As discussed above, conduct remedies generally are not favored in merger cases because they tend to entangle the Division and the courts in the operation of a market on an ongoing basis and impose direct, frequently substantial, costs upon the government and public that structural remedies can avoid. However, there are limited circumstances when conduct remedies will be appropriate: (a) when conduct relief is needed to facilitate transition to or support a competitive structural solution, i.e., when the merged firm needs to modify its conduct for structural relief to be effective or (b) when a full-stop prohibition of the merger would sacrifice significant efficiencies and a structural remedy would also sacrifice such efficiencies or is infeasible. In either circumstance, the costs of the conduct relief must be acceptable in light of the expected benefits.
Limited conduct relief can be useful in certain circumstances to help perfect structural relief. One example of a potentially appropriate transitional conduct provision is a short-term supply agreement. While long-term supply agreements between the merged firm and third parties on terms imposed by the Division are generally undesirable,26 short-term supply agreements on occasion can be useful when accompanying a structural remedy. For example, if the purchaser is unable to manufacture the product for a limited transitional period (perhaps as plants are reconfigured or product mixes are altered), a short-term supply agreement can help prevent the loss of a competitor from the market, even temporarily. In such a case, the potential problems arising from supply agreements are more limited, given their short duration, and may be outweighed by their ability to maintain another competitor during the interim.
Similarly, temporary limits on the merged firm's ability to reacquire personnel assets as part of a divestiture may at times be appropriate to ensure that the purchaser will be a viable competitor. The divestiture of any portion of a business unit would normally involve the transfer of personnel from the merging firms to the purchaser of the assets. Incumbent employees often are essential to the productive operation of the divested assets, particularly in the period immediately following the divestiture (i.e., they may be integral to efficient operation of the other assets that are being divested). Current employees may have uncommon technical knowledge of particular manufacturing equipment or may be the authors of essential software. While knowledge is often transferrable or reproducible over time, the immediate loss of certain employees may substantially reduce the ability of the divested entity to compete effectively, at least at the outset. To protect against this impairment, the Division may prohibit the merged firm from re-hiring these employees for some limited period.27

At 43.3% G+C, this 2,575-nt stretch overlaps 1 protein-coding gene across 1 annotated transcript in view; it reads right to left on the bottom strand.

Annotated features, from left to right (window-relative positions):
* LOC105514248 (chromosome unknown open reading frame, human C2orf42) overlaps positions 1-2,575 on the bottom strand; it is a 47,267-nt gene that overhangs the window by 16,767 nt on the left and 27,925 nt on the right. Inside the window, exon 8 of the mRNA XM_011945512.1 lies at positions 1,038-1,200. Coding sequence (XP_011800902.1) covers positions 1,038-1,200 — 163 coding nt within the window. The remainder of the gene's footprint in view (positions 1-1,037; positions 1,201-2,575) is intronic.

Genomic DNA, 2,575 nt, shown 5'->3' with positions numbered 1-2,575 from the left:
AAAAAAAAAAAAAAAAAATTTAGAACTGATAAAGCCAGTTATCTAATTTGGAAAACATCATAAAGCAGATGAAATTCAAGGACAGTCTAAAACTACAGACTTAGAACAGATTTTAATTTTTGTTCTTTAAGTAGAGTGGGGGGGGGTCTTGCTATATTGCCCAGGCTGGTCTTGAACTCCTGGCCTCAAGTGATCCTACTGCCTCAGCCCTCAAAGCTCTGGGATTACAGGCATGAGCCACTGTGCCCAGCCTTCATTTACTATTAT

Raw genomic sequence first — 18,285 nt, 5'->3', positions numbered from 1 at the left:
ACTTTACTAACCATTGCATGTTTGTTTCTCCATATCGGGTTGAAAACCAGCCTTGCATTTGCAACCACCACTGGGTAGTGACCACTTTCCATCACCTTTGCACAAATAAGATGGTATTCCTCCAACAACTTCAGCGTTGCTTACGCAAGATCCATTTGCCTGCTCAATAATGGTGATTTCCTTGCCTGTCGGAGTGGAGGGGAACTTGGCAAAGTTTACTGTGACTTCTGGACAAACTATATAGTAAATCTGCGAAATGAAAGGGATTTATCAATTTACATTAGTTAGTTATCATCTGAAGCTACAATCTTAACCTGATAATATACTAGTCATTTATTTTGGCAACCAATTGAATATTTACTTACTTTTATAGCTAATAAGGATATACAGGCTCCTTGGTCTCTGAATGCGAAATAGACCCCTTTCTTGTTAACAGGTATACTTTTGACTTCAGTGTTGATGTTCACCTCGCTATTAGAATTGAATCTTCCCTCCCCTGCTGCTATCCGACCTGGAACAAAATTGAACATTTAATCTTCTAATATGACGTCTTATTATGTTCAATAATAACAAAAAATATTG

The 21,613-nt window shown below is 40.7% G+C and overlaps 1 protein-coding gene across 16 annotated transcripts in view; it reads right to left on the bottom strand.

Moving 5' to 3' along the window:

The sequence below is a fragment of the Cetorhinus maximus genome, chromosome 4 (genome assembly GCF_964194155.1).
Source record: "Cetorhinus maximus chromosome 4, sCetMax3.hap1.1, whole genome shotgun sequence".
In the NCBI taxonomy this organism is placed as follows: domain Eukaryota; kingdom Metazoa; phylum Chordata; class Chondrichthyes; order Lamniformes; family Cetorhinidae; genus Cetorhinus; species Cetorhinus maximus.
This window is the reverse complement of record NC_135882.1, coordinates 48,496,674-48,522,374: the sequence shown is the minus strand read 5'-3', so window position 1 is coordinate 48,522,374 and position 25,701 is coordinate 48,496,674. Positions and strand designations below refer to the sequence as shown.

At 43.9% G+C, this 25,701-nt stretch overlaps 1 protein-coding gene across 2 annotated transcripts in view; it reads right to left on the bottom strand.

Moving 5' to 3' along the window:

Restricting the merged firm's right to compete in final output markets or against the purchaser of the divested assets, even as a transitional remedy, is strongly disfavored. Such restrictions directly limit competition in the short term, and any long-term benefits are inherently speculative. For this reason, the Division is unlikely to impose them as part of a merger remedy. When the purchaser appears incapable of surviving or competing effectively against the merged firm without such restrictions, the Division is likely to seek a full-stop injunction against the transaction.
Finally, in addition to temporary or transitional conduct remedies, there may be occasions when continuing conduct relief is needed to effectuate or bolster the structural remedy. For example, there can be instances under the Capper-Volstead Act, 7 U.S.C. § 291, and other statutes where antitrust exemptions could become applicable if the divested assets were owned by persons having certain characteristics. In those rare situations, a conduct provision providing that the merged firm and the purchaser of the divested assets cannot sell the divested assets to a person having those characteristics might be appropriate, if the efficiencies gained from allowing the merger to go forward are high.28
While conduct remedies are used in limited circumstances as an adjunct to structural relief in merger cases, the use of conduct remedies standing alone to resolve a merger's competitive concerns is rare29 and almost always in industries where there already is close government oversight. Stand-alone conduct relief is only appropriate when a full-stop prohibition of the merger would sacrifice significant efficiencies and a structural remedy would similarly eliminate such efficiencies or is simply infeasible.
Both horizontal and vertical mergers present the potential to create efficiencies.30 Where merger-specific scale, scope, or other economies are significant but the merger is on balance anticompetitive, requiring a structural divestiture might remedy the competitive concerns only at the cost of unnecessarily sacrificing significant efficiencies. In such situations, a stand-alone conduct remedy may be appropriate. However, for the prospect of potentially attainable efficiencies to justify accepting a pure conduct remedy, the efficiencies in question need to be cognizable rather than merely asserted. Moreover, they must be unattainable (at reasonable cost) if there is a structural divestiture. Analogizing to the Merger Guidelines, the Division requires them to be "conduct-remedy specific."